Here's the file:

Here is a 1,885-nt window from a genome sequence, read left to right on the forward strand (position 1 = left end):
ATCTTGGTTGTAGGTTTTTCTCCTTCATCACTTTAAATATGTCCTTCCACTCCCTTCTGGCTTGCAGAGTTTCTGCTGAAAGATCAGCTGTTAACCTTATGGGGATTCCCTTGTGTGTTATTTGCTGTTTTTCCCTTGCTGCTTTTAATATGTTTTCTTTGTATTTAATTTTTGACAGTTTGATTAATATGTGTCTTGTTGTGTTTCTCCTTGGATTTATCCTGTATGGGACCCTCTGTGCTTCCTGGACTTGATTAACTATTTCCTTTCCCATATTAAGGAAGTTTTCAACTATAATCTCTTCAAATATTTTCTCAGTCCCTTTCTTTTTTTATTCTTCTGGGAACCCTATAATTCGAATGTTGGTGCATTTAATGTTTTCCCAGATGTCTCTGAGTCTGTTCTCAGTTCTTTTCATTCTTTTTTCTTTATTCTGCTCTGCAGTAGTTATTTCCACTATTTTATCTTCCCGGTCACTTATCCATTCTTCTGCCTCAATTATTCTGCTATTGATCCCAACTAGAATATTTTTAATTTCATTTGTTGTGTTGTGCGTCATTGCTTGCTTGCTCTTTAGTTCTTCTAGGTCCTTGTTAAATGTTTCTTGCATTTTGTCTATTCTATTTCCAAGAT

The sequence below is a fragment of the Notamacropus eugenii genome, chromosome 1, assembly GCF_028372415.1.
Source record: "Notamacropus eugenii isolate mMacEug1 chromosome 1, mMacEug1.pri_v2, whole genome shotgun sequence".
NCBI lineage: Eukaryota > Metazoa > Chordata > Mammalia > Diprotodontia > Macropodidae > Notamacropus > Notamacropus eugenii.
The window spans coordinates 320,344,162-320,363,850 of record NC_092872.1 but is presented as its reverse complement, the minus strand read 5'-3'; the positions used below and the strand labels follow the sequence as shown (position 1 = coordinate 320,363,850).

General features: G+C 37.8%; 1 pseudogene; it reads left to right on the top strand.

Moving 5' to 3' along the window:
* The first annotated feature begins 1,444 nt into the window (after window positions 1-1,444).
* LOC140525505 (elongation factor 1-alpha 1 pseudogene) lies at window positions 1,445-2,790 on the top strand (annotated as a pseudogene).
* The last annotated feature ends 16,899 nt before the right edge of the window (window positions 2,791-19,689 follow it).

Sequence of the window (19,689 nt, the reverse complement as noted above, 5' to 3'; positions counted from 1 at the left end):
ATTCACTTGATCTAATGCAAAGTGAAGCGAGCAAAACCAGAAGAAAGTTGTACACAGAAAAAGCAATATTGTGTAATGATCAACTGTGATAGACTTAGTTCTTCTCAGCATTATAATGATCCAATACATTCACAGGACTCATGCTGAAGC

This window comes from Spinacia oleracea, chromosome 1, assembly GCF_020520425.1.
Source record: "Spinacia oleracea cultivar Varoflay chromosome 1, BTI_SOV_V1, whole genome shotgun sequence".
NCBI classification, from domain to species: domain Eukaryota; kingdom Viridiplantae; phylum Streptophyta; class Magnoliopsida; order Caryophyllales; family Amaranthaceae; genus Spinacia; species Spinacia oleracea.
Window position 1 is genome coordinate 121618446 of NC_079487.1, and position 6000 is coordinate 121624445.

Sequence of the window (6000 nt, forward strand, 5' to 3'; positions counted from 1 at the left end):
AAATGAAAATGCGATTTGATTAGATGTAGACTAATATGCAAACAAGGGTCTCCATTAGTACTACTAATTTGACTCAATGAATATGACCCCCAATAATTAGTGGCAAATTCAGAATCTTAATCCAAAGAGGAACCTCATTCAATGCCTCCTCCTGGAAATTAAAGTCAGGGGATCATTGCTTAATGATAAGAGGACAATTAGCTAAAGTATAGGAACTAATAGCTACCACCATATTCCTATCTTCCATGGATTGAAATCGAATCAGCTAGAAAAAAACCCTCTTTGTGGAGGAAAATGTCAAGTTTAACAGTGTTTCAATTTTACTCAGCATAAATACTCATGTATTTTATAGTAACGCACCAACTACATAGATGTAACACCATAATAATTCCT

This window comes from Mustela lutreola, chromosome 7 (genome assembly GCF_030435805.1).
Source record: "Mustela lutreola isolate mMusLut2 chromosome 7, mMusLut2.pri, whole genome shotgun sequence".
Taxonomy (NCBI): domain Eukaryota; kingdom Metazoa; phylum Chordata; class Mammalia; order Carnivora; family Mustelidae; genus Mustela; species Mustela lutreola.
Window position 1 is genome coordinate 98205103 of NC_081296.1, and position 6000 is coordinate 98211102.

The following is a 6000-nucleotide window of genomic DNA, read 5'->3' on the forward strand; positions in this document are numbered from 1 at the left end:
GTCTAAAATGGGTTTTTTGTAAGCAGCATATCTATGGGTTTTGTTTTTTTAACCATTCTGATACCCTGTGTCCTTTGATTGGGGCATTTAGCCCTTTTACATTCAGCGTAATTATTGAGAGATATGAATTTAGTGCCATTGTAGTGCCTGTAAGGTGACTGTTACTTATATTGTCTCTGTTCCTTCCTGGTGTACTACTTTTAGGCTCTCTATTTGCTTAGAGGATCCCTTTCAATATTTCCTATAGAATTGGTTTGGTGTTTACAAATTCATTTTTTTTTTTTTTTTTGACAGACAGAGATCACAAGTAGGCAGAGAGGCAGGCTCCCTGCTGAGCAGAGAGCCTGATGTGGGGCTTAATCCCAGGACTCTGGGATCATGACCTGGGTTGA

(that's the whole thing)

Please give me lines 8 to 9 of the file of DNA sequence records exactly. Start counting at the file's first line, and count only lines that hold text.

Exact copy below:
Moving 5' to 3' along the window:
* The first annotated feature begins 1,444 nt into the window (after window positions 1-1,444).